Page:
Hey Everybody, It’s Tuesday

…And a lot of us wish we were hearing that voice on the Giant Bombcast. That voice belongs to Ryan Davis, our host. I never met Ryan, but the realization came yesterday that, between all the Quick Looks, Bombcasts, and livestreams I’ve watched, I’ve probably spent more time with Ryan than most of my closest friends. I decided it’d be worth my time to scrawl some of my thoughts below.

 

I only know Ryan through his media, his Twitter, and his still-wonderful Spotify summerjams playlist. But if I learned anything in my efforts to host a podcast as well as Ryan, it’s that the best way to create natural chemistry on the show is to just be your damn self. Ryan didn’t shy away from sharing weird personal stories and feelings with the Giant Bomb community. I’ll never, ever forget the N.A.R.C. story; the cake-sitting story; the stories about Anna not being allowed to play his Ms. Pac-Man machine too often because she’d get excruciatingly mad; the extended Disneyland drinking story. I laughed endlessly at all of these, and I realize now how intimately he shared himself with his community.

 

A lot of people have described feelings that share a lot of what I feel towards Ryan Davis. The words aren’t enough; grief is like that. But I wanted to express one facet of Ryan’s brilliance that I haven’t seen noted.

 

Ryan had a deep love for video games; it’s why he was, in equal measure, so excited for Saints Row The Third and so downtrodden about Epic Mickey. But what’s fallen through the wayside is how much love he had for the people who made games. Most people consider game development from a superstar angle; the desire is to get the Peter Molyneuxs, Ken Levines, and Ed Boons of game development. And Ryan certainly celebrated the lead creative forces in the industry; one listen through of the brilliant conversation he led between Jon Blow and Cliff Bleszinski a couple weeks ago will show that.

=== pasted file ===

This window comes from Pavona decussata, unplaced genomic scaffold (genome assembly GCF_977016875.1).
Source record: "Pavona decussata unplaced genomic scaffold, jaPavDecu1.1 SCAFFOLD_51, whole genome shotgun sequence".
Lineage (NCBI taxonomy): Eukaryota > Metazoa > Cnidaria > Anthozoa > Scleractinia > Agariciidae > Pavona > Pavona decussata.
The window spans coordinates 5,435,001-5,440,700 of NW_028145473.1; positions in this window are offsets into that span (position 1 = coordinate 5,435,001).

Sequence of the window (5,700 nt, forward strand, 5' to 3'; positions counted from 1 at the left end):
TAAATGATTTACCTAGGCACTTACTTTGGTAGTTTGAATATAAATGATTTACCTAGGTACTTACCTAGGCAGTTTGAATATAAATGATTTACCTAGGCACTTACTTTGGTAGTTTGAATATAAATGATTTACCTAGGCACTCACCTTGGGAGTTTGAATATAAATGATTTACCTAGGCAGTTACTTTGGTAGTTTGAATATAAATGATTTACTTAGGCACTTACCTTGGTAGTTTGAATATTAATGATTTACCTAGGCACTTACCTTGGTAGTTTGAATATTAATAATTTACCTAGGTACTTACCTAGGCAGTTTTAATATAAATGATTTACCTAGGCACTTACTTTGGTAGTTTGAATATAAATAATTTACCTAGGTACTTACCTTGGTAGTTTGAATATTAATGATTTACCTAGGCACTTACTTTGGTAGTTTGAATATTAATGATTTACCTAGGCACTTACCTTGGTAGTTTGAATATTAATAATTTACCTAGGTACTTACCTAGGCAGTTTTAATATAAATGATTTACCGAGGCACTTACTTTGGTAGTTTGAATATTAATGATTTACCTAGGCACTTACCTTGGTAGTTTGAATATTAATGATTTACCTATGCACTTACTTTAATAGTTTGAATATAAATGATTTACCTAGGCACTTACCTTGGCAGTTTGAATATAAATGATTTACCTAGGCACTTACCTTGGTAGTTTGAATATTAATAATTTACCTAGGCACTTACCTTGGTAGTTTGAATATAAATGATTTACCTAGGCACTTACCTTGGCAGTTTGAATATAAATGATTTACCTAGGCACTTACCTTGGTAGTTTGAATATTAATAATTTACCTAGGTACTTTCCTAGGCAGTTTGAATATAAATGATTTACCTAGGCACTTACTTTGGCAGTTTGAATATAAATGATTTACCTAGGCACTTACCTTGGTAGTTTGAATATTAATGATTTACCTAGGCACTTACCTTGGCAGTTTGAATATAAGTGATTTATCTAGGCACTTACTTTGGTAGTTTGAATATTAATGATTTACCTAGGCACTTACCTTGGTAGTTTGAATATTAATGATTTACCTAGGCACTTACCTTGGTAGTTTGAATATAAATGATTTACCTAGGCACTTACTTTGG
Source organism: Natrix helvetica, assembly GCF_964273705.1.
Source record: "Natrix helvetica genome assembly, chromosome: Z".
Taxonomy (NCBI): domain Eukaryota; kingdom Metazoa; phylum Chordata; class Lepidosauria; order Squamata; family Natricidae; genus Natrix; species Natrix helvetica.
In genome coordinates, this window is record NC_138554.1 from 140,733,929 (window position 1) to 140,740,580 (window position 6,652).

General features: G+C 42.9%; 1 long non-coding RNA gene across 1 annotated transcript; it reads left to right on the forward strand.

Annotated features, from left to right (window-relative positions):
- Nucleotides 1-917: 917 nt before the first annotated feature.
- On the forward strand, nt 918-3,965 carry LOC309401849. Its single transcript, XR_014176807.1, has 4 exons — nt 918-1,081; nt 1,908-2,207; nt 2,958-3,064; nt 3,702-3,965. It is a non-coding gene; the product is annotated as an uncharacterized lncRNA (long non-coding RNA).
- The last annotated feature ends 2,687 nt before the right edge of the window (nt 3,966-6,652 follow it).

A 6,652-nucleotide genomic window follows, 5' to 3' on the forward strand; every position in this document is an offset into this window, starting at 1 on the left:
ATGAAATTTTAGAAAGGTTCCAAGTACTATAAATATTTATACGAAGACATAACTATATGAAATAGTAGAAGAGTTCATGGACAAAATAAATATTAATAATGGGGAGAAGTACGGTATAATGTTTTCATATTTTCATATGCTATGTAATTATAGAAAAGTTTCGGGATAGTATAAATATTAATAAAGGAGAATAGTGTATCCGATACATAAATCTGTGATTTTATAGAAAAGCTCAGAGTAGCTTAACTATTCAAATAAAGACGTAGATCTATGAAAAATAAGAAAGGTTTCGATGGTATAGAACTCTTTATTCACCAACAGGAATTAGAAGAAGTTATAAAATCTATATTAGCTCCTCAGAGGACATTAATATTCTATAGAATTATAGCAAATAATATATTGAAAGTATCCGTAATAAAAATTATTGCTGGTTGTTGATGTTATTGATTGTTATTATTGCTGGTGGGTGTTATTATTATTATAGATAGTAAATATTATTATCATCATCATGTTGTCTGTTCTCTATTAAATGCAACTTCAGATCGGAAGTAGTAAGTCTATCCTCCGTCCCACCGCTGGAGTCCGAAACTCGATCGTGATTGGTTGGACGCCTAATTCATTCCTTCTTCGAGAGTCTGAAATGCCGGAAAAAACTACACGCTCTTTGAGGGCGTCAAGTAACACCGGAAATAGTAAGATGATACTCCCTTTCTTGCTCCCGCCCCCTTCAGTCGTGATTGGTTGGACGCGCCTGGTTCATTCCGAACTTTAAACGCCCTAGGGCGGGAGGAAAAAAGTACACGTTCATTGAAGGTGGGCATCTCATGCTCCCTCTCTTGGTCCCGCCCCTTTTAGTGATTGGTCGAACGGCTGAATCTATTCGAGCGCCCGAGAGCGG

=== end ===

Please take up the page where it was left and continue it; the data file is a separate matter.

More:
But Ryan had so much love and respect for people at all levels of game development. If John Drake of Harmonix PR is a superstar, it’s because Ryan, as a good friend, has elevated him to that status. The story of game developers like Brad Muir, Dave Lang, Max Temkin, and so many more take an important step through their friendships with Ryan. Some of it comes along with fierce loyalty to friends; certainly, Ryan’s love for Rich Gallup, Greg Kasavin, and other longstanding friends survived for years. But rewatch Building the Bastion; even if Greg leads the demos, Ryan constantly asks questions of the other devs on the couch with total and complete excitement and attention. Ryan so enjoyed telling the unsung stories of game development, and those close relationships with the friends of Giant Bomb helped make brilliant collaborations like the Giant Bomb Interview Dumptruck and Polygon’s Human Angle possible. And, of course, every time a studio had layoffs, and the conversation circled around “what this means for games in development,” it would end with Ryan: “Irregardless, a lot of people lost their jobs today, and we hope they find new work soon.”

 

Rest in peace, Ryan. I love you for everything you’ve given me. Thank you.

Thoughts On “Star Trek: Into Darkness” and Character Humanization

When I saw Into Darkness about a month ago, I expected I’d enjoy something else less by this point in the summer. But, due to my failure to see some of the summer’s larger “disappointments” (again, I haven’t seen them,) Into Darkness remains my summer bummer.

 

To be blunt, large parts of the movie are still pretty cool. Aside from the moments where Dan Mindel properly conveys thematic statements through cinematography, it’s the parts where characters just talk to each other. Whether comedic or dramatic, it’s usually very, very engaging. The characters that receive focused are well executed and generally well acted. They’re snippy, funny, and have fantastic chemistry, and they’re occasionally capable of engendering some real pathos.

 

Shining amongst the examples is an early scene where Kirk winds up in a long elevator ride with Uhura. They’re about to set off on their primary mission for the film; Uhura, off-handedly, asks the captain if everything’s all right; everyone else thinks he looks kind of exhausted. Even before the tragic events that lead to the mission they’re embarking upon, Kirk was drinking himself into a stupor; Kirk has since been “put upon,” to underemphasize things. He says he’s fine.